Moscow: Russia on Tuesday urged the West not to "search for pretexts" in order to conduct direct operations in Syria while also calling on Damascus and Ankara to exercise restraint along their flashpoint border.

"In our contacts with NATO partners... we call upon them not to search for pretexts to carry out a military scenario or initiatives like humanitarian corridors and buffer zones," Deputy Foreign Minister Gennady Gatilov told news agency.

Russia opposes any military action against the regime of President Bashar al-Assad as the violence rages, accusing the West of fuelling the 18-month conflict by allowing arms to flow to the opposition.

It has vetoed three UN Security Council resolutions condemning Assad's role in the unrest, with President Vladimir Putin blaming the violence on the West's approach to the conflict.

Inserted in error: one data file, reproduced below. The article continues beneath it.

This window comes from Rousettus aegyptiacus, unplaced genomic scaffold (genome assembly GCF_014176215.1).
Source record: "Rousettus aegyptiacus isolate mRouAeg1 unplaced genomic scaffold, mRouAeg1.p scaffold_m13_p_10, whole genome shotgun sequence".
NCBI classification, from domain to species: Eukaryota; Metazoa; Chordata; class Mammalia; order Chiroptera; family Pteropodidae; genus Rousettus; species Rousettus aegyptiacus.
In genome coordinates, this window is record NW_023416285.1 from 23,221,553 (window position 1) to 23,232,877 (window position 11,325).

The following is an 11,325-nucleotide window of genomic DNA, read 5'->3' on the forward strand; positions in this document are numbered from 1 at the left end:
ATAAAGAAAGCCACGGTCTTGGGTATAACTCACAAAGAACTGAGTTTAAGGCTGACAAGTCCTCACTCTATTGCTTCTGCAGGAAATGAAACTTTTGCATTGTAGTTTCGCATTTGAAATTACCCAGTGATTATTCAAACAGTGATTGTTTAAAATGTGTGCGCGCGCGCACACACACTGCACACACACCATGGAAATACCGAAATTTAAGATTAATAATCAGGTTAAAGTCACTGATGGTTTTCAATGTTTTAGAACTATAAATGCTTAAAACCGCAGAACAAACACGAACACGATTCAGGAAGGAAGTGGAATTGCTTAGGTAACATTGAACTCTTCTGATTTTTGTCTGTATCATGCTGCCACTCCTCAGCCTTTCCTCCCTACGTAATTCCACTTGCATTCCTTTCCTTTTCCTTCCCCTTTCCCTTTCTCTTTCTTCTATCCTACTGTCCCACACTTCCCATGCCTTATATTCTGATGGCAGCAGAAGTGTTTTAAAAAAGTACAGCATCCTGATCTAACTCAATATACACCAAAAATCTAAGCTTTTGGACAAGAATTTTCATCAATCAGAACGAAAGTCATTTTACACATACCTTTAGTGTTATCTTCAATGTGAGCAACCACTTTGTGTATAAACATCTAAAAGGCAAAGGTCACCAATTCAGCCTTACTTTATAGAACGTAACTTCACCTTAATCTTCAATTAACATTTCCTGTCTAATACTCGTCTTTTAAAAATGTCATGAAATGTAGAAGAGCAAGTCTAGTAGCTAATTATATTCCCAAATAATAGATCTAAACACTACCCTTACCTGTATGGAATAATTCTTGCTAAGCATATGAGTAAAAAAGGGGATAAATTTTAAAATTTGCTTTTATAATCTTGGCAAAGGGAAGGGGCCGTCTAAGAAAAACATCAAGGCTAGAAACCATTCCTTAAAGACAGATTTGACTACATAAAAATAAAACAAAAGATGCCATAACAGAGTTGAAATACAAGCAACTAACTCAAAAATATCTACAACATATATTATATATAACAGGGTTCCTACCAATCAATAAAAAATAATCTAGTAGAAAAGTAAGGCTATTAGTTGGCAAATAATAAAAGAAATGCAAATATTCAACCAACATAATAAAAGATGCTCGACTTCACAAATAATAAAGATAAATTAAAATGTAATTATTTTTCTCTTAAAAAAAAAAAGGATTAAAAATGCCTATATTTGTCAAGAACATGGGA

Speculation over possible intervention in Syria intensified in recent weeks because of the regime's stockpiles of chemical weapons and reports that the army had carried out tests with the arms.

Violence had also begun to spill over the border to NATO-member Turkey, with shells fired from the Syrian side landing on Turkish soil.

Turkish troops fired across the Syrian border on Tuesday, killing a member of a Kurdish militia and wounding two others in the first such fatal shooting at the frontier, a watchdog reported.

"We believe that Syrian and Turkish authorities must exercise maximum restrained in this situation, given the growing numbers of radicals in the ranks of Syrian opposition, which may provoke a conflict on the border," Gatilov said.


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